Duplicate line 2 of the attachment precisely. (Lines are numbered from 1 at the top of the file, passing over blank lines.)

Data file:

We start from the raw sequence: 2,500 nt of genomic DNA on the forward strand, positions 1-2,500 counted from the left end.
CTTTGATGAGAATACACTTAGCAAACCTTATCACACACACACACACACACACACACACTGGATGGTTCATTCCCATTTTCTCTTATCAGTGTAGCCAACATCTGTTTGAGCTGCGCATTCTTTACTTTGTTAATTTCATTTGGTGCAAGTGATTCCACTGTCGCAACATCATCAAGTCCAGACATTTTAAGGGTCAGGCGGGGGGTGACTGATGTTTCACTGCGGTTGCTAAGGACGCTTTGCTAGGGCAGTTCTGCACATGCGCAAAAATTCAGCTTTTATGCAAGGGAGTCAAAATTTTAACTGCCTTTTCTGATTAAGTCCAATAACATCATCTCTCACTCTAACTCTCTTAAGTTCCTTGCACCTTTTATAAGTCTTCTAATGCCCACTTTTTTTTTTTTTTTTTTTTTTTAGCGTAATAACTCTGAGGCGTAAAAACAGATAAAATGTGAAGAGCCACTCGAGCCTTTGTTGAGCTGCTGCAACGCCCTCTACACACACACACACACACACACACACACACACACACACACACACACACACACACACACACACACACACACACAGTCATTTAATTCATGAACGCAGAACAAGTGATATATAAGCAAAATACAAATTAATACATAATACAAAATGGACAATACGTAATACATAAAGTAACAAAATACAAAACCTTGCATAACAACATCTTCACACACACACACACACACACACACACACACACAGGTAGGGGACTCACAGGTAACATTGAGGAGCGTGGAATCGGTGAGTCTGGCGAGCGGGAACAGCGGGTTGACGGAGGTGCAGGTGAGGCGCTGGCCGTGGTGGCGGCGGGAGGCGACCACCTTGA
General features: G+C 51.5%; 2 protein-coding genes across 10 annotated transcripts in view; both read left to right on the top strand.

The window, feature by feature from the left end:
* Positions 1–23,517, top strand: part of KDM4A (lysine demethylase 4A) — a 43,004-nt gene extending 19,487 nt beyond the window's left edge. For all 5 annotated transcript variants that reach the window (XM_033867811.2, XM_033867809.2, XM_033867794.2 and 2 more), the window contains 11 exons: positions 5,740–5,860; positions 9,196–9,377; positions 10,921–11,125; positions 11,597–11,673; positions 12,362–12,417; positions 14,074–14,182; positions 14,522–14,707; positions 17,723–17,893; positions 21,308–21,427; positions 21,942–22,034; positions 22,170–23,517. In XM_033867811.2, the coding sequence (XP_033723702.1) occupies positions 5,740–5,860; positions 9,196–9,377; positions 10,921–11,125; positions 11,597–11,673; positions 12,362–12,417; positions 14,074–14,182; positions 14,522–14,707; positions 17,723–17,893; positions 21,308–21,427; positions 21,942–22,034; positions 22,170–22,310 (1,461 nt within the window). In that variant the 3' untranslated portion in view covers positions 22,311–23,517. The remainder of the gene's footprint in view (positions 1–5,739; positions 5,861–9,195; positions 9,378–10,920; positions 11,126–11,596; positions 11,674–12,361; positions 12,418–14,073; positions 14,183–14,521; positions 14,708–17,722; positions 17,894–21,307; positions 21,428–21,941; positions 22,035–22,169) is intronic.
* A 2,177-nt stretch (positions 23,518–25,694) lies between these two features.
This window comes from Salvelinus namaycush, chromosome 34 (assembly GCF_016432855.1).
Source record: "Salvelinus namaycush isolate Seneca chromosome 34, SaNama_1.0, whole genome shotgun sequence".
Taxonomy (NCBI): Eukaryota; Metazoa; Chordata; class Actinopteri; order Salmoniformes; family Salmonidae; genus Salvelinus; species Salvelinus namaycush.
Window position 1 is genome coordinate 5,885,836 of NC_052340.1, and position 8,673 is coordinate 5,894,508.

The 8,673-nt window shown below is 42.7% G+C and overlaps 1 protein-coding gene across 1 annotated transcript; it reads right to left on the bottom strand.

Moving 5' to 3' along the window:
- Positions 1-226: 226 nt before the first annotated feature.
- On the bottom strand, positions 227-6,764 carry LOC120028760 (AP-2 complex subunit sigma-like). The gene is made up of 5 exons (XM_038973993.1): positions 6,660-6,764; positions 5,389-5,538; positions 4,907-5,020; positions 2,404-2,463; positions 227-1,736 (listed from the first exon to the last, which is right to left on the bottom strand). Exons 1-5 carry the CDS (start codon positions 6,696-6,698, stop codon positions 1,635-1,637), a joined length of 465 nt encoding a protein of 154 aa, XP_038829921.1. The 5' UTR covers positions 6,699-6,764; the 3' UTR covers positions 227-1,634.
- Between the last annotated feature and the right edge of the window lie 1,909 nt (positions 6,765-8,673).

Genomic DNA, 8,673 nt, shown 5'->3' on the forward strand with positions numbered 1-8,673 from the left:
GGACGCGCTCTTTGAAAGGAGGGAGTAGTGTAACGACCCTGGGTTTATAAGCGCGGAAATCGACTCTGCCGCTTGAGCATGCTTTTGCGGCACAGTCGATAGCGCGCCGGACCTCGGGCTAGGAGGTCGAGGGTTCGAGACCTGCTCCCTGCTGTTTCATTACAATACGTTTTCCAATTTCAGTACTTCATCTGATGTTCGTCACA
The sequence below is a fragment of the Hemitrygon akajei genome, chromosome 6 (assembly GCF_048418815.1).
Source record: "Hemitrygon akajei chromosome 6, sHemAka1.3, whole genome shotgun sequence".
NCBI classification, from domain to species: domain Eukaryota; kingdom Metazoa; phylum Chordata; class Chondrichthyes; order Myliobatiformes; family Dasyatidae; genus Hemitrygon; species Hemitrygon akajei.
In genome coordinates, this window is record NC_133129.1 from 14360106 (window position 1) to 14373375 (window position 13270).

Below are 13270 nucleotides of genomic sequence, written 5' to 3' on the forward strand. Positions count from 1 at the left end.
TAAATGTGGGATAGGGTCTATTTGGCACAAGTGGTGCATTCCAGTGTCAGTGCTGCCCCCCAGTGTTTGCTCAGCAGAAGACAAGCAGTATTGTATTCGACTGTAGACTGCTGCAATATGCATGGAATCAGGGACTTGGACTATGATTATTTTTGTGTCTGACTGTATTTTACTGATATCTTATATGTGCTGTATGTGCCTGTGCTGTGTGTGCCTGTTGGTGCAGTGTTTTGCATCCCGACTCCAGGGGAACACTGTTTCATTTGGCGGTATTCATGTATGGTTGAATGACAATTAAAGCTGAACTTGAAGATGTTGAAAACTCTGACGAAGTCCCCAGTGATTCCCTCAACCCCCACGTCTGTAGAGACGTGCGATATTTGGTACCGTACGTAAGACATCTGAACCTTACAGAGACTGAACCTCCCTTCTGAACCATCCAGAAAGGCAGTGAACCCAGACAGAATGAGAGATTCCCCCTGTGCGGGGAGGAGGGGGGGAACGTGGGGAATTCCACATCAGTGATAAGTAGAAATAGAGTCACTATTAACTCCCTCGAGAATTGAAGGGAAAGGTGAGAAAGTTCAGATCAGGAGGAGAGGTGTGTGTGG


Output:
CTTTGATGAGAATACACTTAGCAAACCTTATCACACACACACACACACACACACACACTGGATGGTTCATTCCCATTTTCTCTTATCAGTGTAGCCAACATCTGTTTGAGCTGCGCATTCTTTACTTTGTTAATTTCATTTGGTGCAAGTGATTCCACTGTCGCAACATCATCAAGTCCAGACATTTTAAGGGTCAGGCGGGGGGTGACTGATGTTTCACTGCGGTTGCTAAGGACGCTTTGCTAGGGCAGTTCTGCACATGCGCAAAAATTCAGCTTTTATGCAAGGGAGTCAAAATTTTAACTGCCTTTTCTGATTAAGTCCAATAACATCATCTCTCACTCTAACTCTCTTAAGTTCCTTGCACCTTTTATAAGTCTTCTAATGCCCACTTTTTTTTTTTTTTTTTTTTTTTAGCGTAATAACTCTGAGGCGTAAAAACAGATAAAATGTGAAGAGCCACTCGAGCCTTTGTTGAGCTGCTGCAACGCCCTCTACACACACACACACACACACACACACACACACACACACACACACACACACACACACACACACACACACACACAGTCATTTAATTCATGAACGCAGAACAAGTGATATATAAGCAAAATACAAATTAATACATAATACAAAATGGACAATACGTAATACATAAAGTAACAAAATACAAAACCTTGCATAACAACATCTTCACACACACACACACACACACACACACACACACAGGTAGGGGACTCACAGGTAACATTGAGGAGCGTGGAATCGGTGAGTCTGGCGAGCGGGAACAGCGGGTTGACGGAGGTGCAGGTGAGGCGCTGGCCGTGGTGGCGGCGGGAGGCGACCACCTTGA